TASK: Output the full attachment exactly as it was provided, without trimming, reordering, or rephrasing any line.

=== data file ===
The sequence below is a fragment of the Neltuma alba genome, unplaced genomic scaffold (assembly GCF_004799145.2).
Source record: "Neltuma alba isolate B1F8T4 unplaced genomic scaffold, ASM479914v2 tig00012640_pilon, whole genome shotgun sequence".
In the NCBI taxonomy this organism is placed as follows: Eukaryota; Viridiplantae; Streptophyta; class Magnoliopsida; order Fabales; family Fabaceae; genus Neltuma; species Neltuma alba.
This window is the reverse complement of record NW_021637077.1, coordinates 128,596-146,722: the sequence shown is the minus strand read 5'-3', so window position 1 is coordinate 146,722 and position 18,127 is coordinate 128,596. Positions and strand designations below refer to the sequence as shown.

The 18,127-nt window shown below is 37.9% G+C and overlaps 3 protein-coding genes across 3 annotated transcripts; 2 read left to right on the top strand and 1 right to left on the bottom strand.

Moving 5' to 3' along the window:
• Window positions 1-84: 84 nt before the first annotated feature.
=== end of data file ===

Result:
The sequence below is a fragment of the Neltuma alba genome, unplaced genomic scaffold (assembly GCF_004799145.2).
Source record: "Neltuma alba isolate B1F8T4 unplaced genomic scaffold, ASM479914v2 tig00012640_pilon, whole genome shotgun sequence".
In the NCBI taxonomy this organism is placed as follows: Eukaryota; Viridiplantae; Streptophyta; class Magnoliopsida; order Fabales; family Fabaceae; genus Neltuma; species Neltuma alba.
This window is the reverse complement of record NW_021637077.1, coordinates 128,596-146,722: the sequence shown is the minus strand read 5'-3', so window position 1 is coordinate 146,722 and position 18,127 is coordinate 128,596. Positions and strand designations below refer to the sequence as shown.

The 18,127-nt window shown below is 37.9% G+C and overlaps 3 protein-coding genes across 3 annotated transcripts; 2 read left to right on the top strand and 1 right to left on the bottom strand.

Moving 5' to 3' along the window:
• Window positions 1-84: 84 nt before the first annotated feature.